Since then, everything has changed. I quit my full-time job and work from home now, as a full-time writer. I’ve gained about 30,000+ new subscribers. I average about 200,000+ views/month, consistently. I signed my first book deal. I get emails every week from readers telling me how powerful and helpful my articles are.
This sounds crazy, but it’s true: I’ve made more money from my blog today than I’ve made in the first 4.5 years combined.
This is the reward for being consistent. But consistency will make you feel like a loser, while you’re in it. Just remember — you have to shovel through 10,000 pounds of crap before you strike gold. Most people will never have the consistency to overcome the tedious repetition that long.
“Repetition can be boring or tedious — which is why so few people ever master anything.” -Hal Elrod
There’s a ton of gold down there — are you willing to keep shoveling until you get there?
What Most People Get Wrong About Consistency
Consistency is a bit like a million dollars. Everyone wants it, everyone knows it will make their life better, but it seems impossible to ever achieve it.
Here’s a lesson I’ve learned about being consistent — you have to actually want to change. There’s a refreshingly honest prayer by St. Augustine written nearly 2,000 years ago. He is praying to the Lord to take away his sexual lust:
“Lord, make me chaste — but not yet!”
I can relate. Growing up, I became heavily addicted to pornography and lust. All throughout my teenage years, I prayed the first half of Augustine’s prayer, not even aware I was praying the second half at the same time.
If you want to change an integral part of your life — your mindset, your beliefs, your choices, your actions — you have to actually want it.
Many people simply don’t want to change yet. Another personal example: a while back, I really thought I “should” go to the gym and exercise. I’d try for months, but after a while, I realized I simply wanted to eat burritos and drink craft beer more. That’s OK. I didn’t really want to go to the gym (at least then), and I would never make real progress until I fully committed.
This is what author John Assaraf meant when he said:
“If you’re ‘interested’, you come up with stories, excuses, reasons, and circumstances about why you can’t or why you won’t. If you’re committed, those go out the window. You just do whatever it takes.”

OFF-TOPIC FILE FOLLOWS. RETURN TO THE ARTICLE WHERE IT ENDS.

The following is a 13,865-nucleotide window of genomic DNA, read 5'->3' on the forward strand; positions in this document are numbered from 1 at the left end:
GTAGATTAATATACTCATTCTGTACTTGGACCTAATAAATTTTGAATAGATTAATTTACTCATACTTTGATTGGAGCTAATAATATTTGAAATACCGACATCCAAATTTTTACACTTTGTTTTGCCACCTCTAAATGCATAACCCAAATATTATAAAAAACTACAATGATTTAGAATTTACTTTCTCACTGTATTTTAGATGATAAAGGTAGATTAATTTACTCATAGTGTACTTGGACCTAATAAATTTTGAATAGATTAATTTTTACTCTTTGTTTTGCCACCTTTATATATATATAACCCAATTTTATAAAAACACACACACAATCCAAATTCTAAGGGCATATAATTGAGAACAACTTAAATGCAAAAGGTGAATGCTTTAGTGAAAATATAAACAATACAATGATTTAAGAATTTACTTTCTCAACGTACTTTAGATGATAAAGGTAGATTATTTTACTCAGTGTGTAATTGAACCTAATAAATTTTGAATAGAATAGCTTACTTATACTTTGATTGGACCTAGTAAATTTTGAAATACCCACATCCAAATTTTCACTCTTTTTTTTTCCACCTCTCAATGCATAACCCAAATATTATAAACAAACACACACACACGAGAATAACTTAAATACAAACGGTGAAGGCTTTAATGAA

Do you really want to change? Or are you still holding onto the past?
Do you really want to pay the price to improve? Or are you not quite ready yet?
Stop wasting time trying to make yourself change when deep down, you don’t want to yet. Commit first, then take action.
How To Be Consistent At Anything
“Small, seemingly inconsistent steps completed consistently over time will create a radical difference.” -Darren Hardy
Best-selling author and finance guru Ramit Sethi gave a specific, actionable step to changing any behavior and start becoming consistent:
Floss one tooth.
Flossing your teeth isn’t hard, but most people still go to the dentist and have to admit they don’t floss at all (or if you’re like me, you lie and say you do). If you have trouble starting, just floss one tooth. It’ll take literally 8 seconds.
What happens is this: you’re flossing that one tooth, and after a few times, you floss another couple teeth. The ball starts rolling a little. Momentum is created. With a little focus and effort, you floss more and more teeth every time.
Best-selling author David Kadavy has a similar prescription for all you writers who can’t seem to write. Kadavy says you should write for just 10 minutes, totally committed and focused writing. Only 10 minutes. After that, you can go back to the TV or Instagram or napping.
But what happens during those 10 minutes? I’ve experienced it firsthand. It’s very easy for that 10 minutes to turn into 20 minutes. Every time it’s happened, it becomes easier to write for longer.
How do you be consistent?
Start with flossing one tooth. It’s not a trick — just go and floss one tooth tonight, then go to bed. See what happens.
Start with writing for 10 minutes. Seriously — after those 600 seconds, go back to watching TV. See what happens.
“Most people knock on the door of their dreams once, then run away before anyone has a chance to the open the door. But if you keep knocking, persistently and endlessly, eventually the door will open.” -Les Brown
It’s hard to be consistent. But if you can do it, you can earn millions of dollars, write best-selling books, open your own business — literally anything. It’s just a matter of time for people who are disciplined.
It’s not easy, but that’s exactly the point. Top-tier achievements like these have tough entry barriers. Most people give up a few steps on the rocky path up the mountain.
But I learned to be consistent, and that’s exactly how I got to write a book, open my own business, and become a full-time successful writer. I’m living my dream, and it was only possible through sustained discipline.
Start small. Floss one tooth, write one page. Do what you can. Remember — for every day you keep going, thousands of others quit.